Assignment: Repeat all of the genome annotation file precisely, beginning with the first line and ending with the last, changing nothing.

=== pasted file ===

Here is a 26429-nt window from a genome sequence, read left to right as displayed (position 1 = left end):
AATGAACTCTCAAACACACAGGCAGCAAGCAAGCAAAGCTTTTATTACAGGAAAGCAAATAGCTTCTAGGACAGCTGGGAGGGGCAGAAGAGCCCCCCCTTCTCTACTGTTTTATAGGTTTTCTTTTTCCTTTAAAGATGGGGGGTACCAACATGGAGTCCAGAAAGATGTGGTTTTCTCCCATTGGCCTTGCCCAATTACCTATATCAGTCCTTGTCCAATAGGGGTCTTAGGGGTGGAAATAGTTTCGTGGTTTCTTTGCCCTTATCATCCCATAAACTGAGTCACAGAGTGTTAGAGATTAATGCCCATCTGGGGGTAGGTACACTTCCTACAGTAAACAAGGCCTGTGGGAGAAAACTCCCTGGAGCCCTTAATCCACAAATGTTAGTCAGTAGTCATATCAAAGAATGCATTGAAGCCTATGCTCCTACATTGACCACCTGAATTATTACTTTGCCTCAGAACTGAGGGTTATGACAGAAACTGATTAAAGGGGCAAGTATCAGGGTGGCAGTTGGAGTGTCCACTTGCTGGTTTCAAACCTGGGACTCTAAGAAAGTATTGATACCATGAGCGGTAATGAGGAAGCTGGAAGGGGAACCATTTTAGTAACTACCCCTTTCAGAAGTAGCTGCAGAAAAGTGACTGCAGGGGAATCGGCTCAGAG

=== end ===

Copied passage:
Here is a 26429-nt window from a genome sequence, read left to right as displayed (position 1 = left end):
AATGAACTCTCAAACACACAGGCAGCAAGCAAGCAAAGCTTTTATTACAGGAAAGCAAATAGCTTCTAGGACAGCTGGGAGGGGCAGAAGAGCCCCCCCTTCTCTACTGTTTTATAGGTTTTCTTTTTCCTTTAAAGATGGGGGGTACCAACATGGAGTCCAGAAAGATGTGGTTTTCTCCCATTGGCCTTGCCCAATTACCTATATCAGTCCTTGTCCAATAGGGGTCTTAGGGGTGGAAATAGTTTCGTGGTTTCTTTGCCCTTATCATCCCATAAACTGAGTCACAGAGTGTTAGAGATTAATGCCCATCTGGGGGTAGGTACACTTCCTACAGTAAACAAGGCCTGTGGGAGAAAACTCCCTGGAGCCCTTAATCCACAAATGTTAGTCAGTAGTCATATCAAAGAATGCATTGAAGCCTATGCTCCTACATTGACCACCTGAATTATTACTTTGCCTCAGAACTGAGGGTTATGACAGAAACTGATTAAAGGGGCAAGTATCAGGGTGGCAGTTGGAGTGTCCACTTGCTGGTTTCAAACCTGGGACTCTAAGAAAGTATTGATACCATGAGCGGTAATGAGGAAGCTGGAAGGGGAACCATTTTAGTAACTACCCCTTTCAGAAGTAGCTGCAGAAAAGTGACTGCAGGGGAATCGGCTCAGAG